Tuesday, February 05, 2013

CHC Theory: Processing Speed (Gs) definition

Processing Speed (Gs):   The ability to perform simple repetitive cognitive tasks quickly and fluently. This ability is of secondary importance (compared to Gf and Gc) when predicting performance during the learning phase of skill acquisition. However, it becomes an important predictor of skilled performance once people know how to do a task. That is, once people how to perform a task, they still differ in the speed and fluency with which they perform.  For example, two people may be equally accurate in their addition skills but one recalls math facts with ease and the other has to think about the answer for an extra half-second and sometimes counts on his or her fingers.
  • Perceptual Speed (P). Speed at which visual stimuli can be compared for similarity or difference. Much like Induction is at the core of Gf, Perceptual Speed is at the core of Gs. Recent research (Ackerman, Beier, & Boyle, 2002; Ackerman & Cianciolo, 2000; see McGrew, 2005) suggests that Perceptual Speed may be an intermediate stratum ability (between narrow and broad) defined by four narrow subabilities: (1) Pattern Recognition (Ppr)—the ability to quickly recognize simple visual patterns; (2) Scanning (Ps)—the ability to scan, compare, and look up visual stimuli; (3) Memory (Pm)—the ability to perform visual perceptual speed tasks that place significant demands on immediate Gsm, and (d) Complex (Pc)—the ability to perform visual pattern recognition tasks that impose additional cognitive demands, such as spatial visualization, estimating and interpolating, and heightened memory span loads.
  • Rate-of-Test-Taking (R9). Speed and fluency with which simple cognitive tests are completed. Through the lens of CHC theory, the definition of this factor has narrowed to simple tests that do not require visual comparison (so as not to overlap with Perceptual Speed) or mental arithmetic (so as not to overlap with Number Facility). The next three factors are related to the ability to perform basic academic skills rapidly.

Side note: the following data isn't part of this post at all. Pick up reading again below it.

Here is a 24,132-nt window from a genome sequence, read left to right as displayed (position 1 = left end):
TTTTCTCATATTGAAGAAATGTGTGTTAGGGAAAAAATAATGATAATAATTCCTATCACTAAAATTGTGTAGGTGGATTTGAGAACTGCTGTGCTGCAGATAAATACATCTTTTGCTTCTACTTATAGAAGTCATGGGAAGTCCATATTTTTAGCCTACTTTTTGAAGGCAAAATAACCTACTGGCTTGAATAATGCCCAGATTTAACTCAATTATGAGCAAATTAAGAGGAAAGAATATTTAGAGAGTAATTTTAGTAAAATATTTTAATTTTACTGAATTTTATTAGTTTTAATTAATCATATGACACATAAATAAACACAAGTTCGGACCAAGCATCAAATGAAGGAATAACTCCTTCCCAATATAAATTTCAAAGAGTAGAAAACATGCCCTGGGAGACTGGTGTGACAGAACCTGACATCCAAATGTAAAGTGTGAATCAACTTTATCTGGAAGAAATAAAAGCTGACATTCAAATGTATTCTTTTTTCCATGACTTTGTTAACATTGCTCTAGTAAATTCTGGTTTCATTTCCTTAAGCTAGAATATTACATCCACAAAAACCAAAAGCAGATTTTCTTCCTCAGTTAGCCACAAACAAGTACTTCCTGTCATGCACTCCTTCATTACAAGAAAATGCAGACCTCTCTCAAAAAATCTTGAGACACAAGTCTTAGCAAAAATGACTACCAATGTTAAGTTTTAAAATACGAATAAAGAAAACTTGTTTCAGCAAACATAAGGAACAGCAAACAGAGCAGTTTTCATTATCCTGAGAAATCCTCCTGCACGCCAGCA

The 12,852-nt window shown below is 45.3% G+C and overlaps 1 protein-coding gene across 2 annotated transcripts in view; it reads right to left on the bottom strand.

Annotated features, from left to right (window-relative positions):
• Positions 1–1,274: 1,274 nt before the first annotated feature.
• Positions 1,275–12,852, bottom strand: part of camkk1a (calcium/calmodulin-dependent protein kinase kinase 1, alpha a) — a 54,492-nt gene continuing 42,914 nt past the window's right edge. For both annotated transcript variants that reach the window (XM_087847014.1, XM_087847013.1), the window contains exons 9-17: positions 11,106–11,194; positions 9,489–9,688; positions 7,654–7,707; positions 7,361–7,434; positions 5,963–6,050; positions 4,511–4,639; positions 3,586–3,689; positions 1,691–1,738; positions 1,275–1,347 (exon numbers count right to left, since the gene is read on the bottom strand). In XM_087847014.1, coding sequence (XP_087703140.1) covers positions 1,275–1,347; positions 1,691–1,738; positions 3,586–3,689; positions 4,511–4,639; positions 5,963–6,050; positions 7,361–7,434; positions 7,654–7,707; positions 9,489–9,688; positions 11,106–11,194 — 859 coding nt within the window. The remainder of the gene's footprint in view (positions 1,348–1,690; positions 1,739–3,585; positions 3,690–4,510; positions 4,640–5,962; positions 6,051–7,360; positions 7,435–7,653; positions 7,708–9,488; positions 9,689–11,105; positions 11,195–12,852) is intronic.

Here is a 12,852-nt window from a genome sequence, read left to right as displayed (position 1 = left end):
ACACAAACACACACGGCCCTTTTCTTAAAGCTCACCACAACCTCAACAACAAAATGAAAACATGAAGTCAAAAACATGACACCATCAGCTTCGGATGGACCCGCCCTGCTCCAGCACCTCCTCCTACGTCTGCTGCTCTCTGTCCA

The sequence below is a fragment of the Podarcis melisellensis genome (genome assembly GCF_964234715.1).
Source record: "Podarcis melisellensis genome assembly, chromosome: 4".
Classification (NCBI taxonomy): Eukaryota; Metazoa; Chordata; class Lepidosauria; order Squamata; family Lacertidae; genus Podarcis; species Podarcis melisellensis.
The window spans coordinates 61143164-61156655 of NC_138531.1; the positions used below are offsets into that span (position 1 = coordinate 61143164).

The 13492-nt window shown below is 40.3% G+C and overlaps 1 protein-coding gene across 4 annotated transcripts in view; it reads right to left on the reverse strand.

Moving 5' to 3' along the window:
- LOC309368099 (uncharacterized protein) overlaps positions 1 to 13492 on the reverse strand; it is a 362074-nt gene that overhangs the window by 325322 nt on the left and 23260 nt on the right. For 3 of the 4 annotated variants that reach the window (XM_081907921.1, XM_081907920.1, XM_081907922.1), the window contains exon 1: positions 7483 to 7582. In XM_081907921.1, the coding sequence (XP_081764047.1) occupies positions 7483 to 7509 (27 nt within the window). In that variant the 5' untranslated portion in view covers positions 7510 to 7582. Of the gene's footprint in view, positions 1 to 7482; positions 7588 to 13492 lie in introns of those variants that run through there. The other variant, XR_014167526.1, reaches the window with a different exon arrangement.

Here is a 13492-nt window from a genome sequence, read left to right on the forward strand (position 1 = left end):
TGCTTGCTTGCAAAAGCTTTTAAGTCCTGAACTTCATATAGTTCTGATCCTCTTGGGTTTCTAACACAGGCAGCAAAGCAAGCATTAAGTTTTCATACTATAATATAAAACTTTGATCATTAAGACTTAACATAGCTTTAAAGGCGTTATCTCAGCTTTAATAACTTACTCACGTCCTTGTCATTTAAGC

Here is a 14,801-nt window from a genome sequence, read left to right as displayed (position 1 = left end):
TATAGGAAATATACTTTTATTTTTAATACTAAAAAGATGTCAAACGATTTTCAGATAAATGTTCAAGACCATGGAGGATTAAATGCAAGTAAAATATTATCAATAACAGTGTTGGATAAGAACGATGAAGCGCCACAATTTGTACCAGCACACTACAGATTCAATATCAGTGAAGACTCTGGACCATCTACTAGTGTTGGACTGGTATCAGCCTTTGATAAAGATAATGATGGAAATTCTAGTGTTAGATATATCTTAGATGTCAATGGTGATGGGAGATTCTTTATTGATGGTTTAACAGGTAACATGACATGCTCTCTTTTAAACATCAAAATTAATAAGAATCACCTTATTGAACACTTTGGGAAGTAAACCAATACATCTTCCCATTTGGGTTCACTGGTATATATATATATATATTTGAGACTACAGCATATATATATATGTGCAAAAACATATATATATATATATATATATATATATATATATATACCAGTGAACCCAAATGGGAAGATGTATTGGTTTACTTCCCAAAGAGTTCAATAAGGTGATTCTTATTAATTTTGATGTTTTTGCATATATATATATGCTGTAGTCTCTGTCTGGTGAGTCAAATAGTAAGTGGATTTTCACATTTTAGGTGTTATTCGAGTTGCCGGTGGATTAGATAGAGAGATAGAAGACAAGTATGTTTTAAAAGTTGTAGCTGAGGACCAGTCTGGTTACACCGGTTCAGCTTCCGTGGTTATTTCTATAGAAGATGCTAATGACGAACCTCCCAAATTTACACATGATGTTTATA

• Number Facility (N). Speed at which basic arithmetic operations are performed accurately. Although this factor includes recall of math facts, Number Facility includes speeded performance of any simple calculation (e.g., subtracting 3 from a column of 2-digit numbers). Number Facility does not involve understanding or organizing mathematical problems and is not a major component of mathematical/quantitative reasoning or higher mathematical skills.
  • Reading Speed (fluency) (RS). Rate of reading text with full comprehension. Also listed under Grw.
  • Writing Speed (fluency) (WS): Rate at which words or sentences can be generated or copied. Also listed under Grw and Gps.

The above definitions were abstracted from Schneider and McGrew's (2012) contemporary CHC theory chapter in the form of a special CHC v2.0 publication. See the chapter for more in depth information regarding this ability domain and contemporary CHC theory.

Prior definitions in this series can be found here.

Thanks to Dr. Scott Barry Kaufman for permission to to use the above graphic depiction of this CHC ability. These CHC icons are part of Dr. Kaufman's book, Ungifted: Intelligence Redefined, and are the creative work of George Doutsiopoulos.

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